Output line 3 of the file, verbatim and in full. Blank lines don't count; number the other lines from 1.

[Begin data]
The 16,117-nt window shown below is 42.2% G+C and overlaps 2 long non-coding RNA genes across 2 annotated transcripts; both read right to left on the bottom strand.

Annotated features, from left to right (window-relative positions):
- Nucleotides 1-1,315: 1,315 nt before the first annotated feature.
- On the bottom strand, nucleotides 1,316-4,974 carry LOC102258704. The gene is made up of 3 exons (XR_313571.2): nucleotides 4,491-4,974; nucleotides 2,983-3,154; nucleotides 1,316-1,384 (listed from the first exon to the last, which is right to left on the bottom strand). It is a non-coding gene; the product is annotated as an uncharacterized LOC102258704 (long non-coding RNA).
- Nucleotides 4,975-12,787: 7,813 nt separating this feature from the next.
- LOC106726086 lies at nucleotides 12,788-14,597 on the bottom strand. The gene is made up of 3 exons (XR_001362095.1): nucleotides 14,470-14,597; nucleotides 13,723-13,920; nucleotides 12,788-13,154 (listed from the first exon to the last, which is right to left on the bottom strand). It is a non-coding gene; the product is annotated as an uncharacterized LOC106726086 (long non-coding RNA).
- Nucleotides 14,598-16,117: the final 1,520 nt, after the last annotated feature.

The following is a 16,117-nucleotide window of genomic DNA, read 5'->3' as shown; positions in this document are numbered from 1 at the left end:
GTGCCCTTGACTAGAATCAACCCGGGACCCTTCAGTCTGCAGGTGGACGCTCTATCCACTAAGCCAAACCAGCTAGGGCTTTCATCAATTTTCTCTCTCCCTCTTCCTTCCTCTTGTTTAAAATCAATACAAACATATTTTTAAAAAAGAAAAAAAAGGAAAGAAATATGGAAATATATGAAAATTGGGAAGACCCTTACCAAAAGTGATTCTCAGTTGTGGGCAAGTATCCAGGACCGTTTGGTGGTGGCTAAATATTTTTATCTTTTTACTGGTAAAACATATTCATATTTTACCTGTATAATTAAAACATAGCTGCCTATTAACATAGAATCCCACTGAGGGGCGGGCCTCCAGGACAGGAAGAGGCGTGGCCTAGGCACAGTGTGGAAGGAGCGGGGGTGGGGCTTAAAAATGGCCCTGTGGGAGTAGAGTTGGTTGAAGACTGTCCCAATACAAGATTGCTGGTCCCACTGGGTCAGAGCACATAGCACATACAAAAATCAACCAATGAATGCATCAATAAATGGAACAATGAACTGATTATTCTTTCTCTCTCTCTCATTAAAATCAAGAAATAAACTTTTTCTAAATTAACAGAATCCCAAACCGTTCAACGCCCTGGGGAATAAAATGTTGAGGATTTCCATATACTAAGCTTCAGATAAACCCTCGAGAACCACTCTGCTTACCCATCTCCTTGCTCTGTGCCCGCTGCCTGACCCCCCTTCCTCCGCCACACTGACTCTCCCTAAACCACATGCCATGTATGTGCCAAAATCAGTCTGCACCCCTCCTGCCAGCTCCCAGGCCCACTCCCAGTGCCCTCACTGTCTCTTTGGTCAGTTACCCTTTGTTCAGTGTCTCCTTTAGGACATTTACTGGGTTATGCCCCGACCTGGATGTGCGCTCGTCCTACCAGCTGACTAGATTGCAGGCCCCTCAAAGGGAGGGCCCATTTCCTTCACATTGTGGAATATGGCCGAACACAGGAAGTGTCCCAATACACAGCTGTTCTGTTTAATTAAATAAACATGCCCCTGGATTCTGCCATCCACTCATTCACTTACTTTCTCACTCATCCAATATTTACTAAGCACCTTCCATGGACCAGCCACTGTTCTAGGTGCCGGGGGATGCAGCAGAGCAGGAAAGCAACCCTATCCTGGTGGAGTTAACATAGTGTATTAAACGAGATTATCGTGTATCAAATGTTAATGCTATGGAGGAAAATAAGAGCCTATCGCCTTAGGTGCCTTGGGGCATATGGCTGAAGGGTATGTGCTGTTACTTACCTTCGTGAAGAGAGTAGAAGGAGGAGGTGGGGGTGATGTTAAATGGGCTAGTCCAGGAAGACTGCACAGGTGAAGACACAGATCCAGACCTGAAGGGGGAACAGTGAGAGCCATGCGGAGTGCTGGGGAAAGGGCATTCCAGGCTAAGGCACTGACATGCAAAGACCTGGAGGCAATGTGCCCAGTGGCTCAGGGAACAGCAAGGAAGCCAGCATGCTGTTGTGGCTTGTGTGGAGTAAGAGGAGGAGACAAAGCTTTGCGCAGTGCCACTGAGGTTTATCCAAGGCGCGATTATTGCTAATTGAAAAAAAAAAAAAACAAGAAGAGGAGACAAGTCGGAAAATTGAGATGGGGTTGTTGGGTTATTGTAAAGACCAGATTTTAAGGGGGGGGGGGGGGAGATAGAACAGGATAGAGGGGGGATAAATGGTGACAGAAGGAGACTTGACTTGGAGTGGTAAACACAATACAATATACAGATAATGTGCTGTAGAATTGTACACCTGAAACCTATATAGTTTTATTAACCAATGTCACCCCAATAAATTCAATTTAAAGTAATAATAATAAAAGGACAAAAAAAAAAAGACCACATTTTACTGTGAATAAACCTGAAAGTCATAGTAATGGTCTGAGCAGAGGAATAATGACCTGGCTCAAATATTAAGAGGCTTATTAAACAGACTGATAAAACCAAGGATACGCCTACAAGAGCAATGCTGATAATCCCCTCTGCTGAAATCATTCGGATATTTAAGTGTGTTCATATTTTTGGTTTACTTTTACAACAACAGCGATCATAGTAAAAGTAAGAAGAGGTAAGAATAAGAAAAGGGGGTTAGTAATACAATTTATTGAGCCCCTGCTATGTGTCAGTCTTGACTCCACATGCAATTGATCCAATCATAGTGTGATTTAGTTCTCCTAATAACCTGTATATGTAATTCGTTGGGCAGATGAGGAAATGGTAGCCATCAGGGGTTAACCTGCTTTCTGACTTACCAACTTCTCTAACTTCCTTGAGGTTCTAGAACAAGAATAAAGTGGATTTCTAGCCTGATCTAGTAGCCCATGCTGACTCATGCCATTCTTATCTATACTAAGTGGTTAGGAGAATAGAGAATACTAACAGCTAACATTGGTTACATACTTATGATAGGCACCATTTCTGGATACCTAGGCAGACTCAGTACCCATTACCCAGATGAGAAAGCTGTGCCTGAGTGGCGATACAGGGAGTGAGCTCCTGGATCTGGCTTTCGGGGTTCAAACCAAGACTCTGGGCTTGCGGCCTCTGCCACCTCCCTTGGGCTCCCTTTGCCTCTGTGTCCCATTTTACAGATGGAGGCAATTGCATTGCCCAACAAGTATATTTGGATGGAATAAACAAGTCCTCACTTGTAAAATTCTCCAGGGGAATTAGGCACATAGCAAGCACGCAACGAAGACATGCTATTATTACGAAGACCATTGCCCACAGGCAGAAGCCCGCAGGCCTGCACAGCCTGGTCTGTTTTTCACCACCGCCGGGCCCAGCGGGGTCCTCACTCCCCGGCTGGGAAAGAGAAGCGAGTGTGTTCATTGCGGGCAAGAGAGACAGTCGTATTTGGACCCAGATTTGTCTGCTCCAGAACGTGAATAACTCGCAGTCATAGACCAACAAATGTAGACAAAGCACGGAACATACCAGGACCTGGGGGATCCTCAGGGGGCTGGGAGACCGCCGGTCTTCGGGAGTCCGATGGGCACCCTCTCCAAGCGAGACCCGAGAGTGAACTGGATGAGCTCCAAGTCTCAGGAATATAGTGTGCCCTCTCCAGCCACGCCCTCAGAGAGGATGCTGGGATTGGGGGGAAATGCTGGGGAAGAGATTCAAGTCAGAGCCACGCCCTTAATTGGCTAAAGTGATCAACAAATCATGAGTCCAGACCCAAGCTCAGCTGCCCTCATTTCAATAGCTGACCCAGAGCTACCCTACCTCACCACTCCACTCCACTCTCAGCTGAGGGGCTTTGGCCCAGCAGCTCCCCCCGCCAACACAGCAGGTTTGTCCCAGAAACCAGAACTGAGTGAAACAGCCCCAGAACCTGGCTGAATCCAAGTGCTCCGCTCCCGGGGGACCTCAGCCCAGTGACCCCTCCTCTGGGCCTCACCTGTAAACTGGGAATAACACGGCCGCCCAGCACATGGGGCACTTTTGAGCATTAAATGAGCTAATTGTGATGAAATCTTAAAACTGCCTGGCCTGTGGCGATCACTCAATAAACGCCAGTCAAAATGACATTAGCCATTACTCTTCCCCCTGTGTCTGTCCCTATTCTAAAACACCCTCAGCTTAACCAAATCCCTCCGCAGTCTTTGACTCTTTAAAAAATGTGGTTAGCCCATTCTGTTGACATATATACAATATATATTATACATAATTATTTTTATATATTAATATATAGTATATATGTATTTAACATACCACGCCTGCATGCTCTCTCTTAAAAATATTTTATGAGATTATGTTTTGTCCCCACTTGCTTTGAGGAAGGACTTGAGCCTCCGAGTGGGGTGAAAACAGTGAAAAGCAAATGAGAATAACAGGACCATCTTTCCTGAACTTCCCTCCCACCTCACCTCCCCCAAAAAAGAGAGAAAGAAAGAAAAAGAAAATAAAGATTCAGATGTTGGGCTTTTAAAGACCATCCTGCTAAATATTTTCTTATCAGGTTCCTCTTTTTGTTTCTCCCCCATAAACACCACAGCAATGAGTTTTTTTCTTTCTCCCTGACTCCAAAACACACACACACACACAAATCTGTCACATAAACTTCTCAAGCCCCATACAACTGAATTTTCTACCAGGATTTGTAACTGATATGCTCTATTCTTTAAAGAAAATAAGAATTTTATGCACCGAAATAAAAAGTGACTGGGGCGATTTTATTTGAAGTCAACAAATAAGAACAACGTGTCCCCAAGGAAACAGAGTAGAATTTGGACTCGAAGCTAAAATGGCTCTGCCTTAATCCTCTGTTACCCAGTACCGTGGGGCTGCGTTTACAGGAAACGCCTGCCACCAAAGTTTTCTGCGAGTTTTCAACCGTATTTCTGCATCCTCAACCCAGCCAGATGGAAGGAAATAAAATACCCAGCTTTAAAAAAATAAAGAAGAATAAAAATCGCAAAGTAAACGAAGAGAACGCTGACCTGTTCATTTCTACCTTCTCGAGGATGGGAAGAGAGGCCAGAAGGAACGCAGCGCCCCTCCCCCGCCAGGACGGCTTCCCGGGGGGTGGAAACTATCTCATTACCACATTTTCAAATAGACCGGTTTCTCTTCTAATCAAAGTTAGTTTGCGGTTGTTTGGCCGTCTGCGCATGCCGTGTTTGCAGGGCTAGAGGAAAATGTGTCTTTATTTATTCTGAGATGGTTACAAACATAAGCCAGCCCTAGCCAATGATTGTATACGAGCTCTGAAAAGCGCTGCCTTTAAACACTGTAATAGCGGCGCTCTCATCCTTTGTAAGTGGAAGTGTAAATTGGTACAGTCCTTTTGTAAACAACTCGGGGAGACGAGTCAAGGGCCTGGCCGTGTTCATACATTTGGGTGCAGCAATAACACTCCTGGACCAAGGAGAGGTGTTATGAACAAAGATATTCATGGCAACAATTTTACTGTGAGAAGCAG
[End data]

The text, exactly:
- Nucleotides 1-1,315: 1,315 nt before the first annotated feature.